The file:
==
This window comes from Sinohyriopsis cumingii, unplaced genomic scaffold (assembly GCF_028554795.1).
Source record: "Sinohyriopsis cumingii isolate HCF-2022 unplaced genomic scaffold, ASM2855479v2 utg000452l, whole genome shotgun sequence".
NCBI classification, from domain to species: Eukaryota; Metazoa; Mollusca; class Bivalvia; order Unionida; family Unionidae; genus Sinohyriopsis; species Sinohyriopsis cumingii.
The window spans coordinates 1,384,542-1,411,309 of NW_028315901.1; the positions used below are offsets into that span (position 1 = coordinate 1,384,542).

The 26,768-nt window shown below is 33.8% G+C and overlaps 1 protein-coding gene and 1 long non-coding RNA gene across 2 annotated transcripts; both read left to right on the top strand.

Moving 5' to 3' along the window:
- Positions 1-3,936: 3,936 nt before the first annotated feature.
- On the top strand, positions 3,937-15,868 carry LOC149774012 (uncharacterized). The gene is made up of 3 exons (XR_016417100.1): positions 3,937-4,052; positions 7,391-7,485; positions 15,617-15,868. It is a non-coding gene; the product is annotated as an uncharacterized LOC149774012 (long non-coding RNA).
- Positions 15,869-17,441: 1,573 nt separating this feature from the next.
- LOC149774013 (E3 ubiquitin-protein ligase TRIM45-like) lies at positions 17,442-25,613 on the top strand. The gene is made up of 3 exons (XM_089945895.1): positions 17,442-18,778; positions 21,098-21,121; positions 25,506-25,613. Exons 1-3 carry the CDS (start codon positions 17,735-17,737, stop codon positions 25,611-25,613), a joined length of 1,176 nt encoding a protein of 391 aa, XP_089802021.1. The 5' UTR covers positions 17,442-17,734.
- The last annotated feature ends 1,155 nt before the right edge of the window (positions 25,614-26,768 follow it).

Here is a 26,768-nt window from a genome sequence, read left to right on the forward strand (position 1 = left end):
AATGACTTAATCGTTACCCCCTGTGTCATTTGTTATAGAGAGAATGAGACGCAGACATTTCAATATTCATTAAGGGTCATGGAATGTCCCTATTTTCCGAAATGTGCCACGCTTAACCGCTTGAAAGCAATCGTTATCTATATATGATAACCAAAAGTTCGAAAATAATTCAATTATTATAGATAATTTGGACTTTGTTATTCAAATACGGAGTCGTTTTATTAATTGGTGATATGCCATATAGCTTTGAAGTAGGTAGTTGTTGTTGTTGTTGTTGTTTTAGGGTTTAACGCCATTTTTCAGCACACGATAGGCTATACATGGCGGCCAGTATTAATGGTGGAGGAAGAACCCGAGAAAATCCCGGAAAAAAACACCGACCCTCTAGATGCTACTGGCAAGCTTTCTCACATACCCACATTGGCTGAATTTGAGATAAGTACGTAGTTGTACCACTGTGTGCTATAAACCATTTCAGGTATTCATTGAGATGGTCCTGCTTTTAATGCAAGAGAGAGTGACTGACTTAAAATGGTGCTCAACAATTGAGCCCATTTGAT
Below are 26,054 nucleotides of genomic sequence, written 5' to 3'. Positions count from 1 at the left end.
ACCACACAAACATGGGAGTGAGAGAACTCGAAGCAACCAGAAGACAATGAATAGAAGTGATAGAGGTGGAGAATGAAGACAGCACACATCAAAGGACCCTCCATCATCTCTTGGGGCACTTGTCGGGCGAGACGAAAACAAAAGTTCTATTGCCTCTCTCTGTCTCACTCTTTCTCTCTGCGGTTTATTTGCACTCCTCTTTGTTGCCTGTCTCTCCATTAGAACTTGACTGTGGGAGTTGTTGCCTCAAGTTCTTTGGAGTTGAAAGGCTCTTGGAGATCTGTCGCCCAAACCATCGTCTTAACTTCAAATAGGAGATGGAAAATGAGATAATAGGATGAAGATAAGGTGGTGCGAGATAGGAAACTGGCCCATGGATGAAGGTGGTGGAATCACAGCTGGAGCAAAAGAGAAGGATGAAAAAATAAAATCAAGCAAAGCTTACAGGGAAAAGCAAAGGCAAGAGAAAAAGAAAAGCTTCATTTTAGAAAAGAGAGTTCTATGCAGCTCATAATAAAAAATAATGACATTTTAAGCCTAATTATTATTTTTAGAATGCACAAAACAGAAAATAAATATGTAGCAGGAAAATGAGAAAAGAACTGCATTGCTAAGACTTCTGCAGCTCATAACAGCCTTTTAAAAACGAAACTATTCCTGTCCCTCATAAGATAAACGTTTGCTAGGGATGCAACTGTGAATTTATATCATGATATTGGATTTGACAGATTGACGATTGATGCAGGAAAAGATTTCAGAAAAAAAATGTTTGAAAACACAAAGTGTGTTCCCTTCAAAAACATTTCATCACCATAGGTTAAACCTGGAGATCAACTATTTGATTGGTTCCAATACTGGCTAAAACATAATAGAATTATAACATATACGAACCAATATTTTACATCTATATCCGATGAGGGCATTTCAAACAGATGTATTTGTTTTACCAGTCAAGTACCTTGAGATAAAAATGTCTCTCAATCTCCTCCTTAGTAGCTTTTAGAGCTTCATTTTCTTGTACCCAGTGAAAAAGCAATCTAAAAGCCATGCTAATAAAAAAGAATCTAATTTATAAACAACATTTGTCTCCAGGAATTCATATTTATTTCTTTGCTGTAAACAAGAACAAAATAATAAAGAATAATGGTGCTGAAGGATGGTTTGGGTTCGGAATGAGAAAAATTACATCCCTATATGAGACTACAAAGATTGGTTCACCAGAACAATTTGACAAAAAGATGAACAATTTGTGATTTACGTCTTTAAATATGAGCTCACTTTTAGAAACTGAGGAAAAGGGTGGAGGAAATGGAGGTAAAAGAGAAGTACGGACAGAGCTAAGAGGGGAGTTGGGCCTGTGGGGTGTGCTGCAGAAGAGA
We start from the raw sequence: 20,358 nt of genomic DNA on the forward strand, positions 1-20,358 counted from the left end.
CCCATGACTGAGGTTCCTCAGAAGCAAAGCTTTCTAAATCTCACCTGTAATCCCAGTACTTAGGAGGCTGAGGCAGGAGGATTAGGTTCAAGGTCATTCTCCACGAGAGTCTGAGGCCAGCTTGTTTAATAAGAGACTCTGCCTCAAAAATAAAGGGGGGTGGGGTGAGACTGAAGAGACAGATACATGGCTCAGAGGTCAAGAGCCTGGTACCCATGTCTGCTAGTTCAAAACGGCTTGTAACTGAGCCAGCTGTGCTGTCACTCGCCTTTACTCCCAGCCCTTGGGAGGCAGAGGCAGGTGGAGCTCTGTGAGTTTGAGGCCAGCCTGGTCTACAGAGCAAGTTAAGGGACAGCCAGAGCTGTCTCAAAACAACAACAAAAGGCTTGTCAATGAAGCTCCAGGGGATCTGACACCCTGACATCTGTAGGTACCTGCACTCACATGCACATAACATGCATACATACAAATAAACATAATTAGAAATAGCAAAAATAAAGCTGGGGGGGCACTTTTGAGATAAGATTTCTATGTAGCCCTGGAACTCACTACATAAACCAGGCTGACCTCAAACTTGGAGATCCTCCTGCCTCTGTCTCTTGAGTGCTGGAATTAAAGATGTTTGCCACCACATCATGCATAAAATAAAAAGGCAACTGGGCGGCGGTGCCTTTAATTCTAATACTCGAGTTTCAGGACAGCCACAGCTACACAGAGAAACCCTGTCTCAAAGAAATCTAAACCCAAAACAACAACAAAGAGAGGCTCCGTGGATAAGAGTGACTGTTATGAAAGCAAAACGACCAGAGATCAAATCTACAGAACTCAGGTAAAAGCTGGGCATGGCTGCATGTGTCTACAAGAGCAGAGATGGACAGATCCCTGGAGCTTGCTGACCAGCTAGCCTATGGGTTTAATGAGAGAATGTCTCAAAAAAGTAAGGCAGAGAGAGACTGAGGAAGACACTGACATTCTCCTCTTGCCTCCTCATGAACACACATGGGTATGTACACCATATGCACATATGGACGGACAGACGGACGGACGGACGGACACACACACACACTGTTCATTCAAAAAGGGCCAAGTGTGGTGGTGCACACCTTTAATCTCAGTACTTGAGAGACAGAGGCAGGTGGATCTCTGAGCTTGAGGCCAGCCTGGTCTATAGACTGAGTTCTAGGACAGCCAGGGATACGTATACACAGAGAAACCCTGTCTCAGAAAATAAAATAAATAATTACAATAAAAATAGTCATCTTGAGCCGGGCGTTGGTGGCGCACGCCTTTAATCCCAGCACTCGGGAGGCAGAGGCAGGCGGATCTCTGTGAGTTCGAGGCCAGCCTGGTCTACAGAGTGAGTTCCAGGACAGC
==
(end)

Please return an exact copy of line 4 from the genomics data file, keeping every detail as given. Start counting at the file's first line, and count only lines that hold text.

The window spans coordinates 1,384,542-1,411,309 of NW_028315901.1; the positions used below are offsets into that span (position 1 = coordinate 1,384,542).